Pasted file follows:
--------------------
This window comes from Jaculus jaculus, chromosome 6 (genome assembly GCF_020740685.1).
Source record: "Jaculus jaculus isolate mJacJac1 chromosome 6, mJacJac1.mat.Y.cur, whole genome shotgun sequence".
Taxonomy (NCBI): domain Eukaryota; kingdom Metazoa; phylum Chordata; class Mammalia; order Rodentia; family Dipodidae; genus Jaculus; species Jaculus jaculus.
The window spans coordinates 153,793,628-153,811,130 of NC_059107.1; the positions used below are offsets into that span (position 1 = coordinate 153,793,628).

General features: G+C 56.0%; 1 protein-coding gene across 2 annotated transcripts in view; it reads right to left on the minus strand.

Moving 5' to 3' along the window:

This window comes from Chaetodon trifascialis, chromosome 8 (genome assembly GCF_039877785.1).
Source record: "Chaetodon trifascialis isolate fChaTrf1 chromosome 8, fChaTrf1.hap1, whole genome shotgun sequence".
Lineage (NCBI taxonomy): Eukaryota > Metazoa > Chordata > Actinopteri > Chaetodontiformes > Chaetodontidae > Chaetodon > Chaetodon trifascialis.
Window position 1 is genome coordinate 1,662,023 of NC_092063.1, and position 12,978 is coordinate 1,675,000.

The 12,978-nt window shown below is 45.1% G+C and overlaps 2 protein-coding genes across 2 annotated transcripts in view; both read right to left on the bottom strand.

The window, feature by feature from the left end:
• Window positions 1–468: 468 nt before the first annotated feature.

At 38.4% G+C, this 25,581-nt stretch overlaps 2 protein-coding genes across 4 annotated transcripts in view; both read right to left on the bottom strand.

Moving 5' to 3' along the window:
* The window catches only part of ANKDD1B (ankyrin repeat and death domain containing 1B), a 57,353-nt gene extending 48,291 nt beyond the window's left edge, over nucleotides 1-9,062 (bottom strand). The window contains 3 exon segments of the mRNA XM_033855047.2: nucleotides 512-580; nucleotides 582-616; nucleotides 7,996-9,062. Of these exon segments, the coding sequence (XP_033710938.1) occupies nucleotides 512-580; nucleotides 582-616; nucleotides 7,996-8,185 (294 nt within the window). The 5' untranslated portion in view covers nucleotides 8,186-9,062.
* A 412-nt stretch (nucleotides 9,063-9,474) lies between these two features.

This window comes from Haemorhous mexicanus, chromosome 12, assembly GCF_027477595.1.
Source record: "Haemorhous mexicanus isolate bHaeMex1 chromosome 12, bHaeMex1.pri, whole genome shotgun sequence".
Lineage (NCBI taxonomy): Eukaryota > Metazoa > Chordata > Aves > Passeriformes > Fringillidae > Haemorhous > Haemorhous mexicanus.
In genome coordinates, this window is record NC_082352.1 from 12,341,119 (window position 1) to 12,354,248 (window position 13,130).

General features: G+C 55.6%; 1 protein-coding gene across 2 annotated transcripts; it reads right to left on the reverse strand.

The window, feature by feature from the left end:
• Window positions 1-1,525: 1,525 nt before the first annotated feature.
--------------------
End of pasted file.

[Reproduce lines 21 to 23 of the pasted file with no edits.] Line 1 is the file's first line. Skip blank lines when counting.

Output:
In genome coordinates, this window is record NC_082352.1 from 12,341,119 (window position 1) to 12,354,248 (window position 13,130).

General features: G+C 55.6%; 1 protein-coding gene across 2 annotated transcripts; it reads right to left on the reverse strand.

The window, feature by feature from the left end: